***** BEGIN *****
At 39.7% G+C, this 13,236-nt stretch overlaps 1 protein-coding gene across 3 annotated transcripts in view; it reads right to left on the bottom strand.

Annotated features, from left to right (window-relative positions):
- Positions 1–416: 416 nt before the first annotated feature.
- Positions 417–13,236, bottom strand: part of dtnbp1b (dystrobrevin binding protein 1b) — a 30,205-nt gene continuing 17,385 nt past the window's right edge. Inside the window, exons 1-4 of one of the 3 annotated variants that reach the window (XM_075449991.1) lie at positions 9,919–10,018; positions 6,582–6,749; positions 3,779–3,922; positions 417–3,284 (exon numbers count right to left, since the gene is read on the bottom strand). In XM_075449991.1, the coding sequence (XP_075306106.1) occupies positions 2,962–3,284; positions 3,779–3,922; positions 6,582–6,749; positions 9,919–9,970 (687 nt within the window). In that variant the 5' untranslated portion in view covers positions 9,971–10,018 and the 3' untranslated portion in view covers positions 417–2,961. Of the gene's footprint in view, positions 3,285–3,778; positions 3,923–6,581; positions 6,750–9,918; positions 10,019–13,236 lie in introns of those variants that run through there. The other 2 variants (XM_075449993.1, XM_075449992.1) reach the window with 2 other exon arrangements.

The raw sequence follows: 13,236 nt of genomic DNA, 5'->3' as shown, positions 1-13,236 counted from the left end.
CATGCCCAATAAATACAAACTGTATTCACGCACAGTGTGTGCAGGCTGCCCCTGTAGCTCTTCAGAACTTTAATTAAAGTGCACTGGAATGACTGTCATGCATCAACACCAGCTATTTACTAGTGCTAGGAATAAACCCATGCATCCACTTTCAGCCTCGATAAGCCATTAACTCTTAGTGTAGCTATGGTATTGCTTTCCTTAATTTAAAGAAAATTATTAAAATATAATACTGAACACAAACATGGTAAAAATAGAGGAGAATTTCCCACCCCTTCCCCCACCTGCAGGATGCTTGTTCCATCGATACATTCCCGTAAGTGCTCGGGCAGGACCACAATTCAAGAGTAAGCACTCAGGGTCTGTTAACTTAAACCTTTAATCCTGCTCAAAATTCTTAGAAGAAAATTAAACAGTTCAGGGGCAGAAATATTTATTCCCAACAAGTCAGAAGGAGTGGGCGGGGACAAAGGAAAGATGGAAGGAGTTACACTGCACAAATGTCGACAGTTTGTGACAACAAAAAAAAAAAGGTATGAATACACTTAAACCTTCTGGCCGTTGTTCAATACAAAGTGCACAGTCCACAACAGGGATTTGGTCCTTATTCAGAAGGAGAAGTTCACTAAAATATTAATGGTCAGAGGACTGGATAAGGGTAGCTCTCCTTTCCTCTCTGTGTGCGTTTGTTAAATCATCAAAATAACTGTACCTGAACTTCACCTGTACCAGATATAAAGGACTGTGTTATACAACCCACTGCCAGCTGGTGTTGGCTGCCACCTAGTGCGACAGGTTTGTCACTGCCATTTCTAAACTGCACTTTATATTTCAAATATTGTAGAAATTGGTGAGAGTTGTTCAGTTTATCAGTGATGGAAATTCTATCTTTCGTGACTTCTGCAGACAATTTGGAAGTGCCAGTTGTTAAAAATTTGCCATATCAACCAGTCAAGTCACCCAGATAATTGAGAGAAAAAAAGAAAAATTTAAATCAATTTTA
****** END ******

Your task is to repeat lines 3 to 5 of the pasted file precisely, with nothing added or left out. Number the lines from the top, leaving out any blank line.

- Positions 1–416: 416 nt before the first annotated feature.
- Positions 417–13,236, bottom strand: part of dtnbp1b (dystrobrevin binding protein 1b) — a 30,205-nt gene continuing 17,385 nt past the window's right edge. Inside the window, exons 1-4 of one of the 3 annotated variants that reach the window (XM_075449991.1) lie at positions 9,919–10,018; positions 6,582–6,749; positions 3,779–3,922; positions 417–3,284 (exon numbers count right to left, since the gene is read on the bottom strand). In XM_075449991.1, the coding sequence (XP_075306106.1) occupies positions 2,962–3,284; positions 3,779–3,922; positions 6,582–6,749; positions 9,919–9,970 (687 nt within the window). In that variant the 5' untranslated portion in view covers positions 9,971–10,018 and the 3' untranslated portion in view covers positions 417–2,961. Of the gene's footprint in view, positions 3,285–3,778; positions 3,923–6,581; positions 6,750–9,918; positions 10,019–13,236 lie in introns of those variants that run through there. The other 2 variants (XM_075449993.1, XM_075449992.1) reach the window with 2 other exon arrangements.

The raw sequence follows: 13,236 nt of genomic DNA, 5'->3' as shown, positions 1-13,236 counted from the left end.